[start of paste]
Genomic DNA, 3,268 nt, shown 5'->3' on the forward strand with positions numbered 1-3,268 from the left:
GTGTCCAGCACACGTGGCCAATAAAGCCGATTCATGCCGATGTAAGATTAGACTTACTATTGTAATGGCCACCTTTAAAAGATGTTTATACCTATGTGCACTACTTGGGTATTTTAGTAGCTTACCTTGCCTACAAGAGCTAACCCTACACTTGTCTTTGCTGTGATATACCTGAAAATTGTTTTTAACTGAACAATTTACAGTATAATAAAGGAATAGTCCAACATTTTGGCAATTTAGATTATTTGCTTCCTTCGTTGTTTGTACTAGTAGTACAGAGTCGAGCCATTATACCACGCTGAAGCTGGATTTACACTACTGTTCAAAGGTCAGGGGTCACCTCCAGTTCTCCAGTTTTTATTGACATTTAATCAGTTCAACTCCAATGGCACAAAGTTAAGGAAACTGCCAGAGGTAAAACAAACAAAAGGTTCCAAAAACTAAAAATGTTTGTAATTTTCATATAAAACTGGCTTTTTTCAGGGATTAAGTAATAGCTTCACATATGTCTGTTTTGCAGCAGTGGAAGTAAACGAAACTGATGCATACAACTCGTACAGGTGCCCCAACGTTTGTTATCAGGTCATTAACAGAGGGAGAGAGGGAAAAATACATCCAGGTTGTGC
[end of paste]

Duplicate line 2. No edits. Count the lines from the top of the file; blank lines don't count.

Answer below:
GTGTCCAGCACACGTGGCCAATAAAGCCGATTCATGCCGATGTAAGATTAGACTTACTATTGTAATGGCCACCTTTAAAAGATGTTTATACCTATGTGCACTACTTGGGTATTTTAGTAGCTTACCTTGCCTACAAGAGCTAACCCTACACTTGTCTTTGCTGTGATATACCTGAAAATTGTTTTTAACTGAACAATTTACAGTATAATAAAGGAATAGTCCAACATTTTGGCAATTTAGATTATTTGCTTCCTTCGTTGTTTGTACTAGTAGTACAGAGTCGAGCCATTATACCACGCTGAAGCTGGATTTACACTACTGTTCAAAGGTCAGGGGTCACCTCCAGTTCTCCAGTTTTTATTGACATTTAATCAGTTCAACTCCAATGGCACAAAGTTAAGGAAACTGCCAGAGGTAAAACAAACAAAAGGTTCCAAAAACTAAAAATGTTTGTAATTTTCATATAAAACTGGCTTTTTTCAGGGATTAAGTAATAGCTTCACATATGTCTGTTTTGCAGCAGTGGAAGTAAACGAAACTGATGCATACAACTCGTACAGGTGCCCCAACGTTTGTTATCAGGTCATTAACAGAGGGAGAGAGGGAAAAATACATCCAGGTTGTGC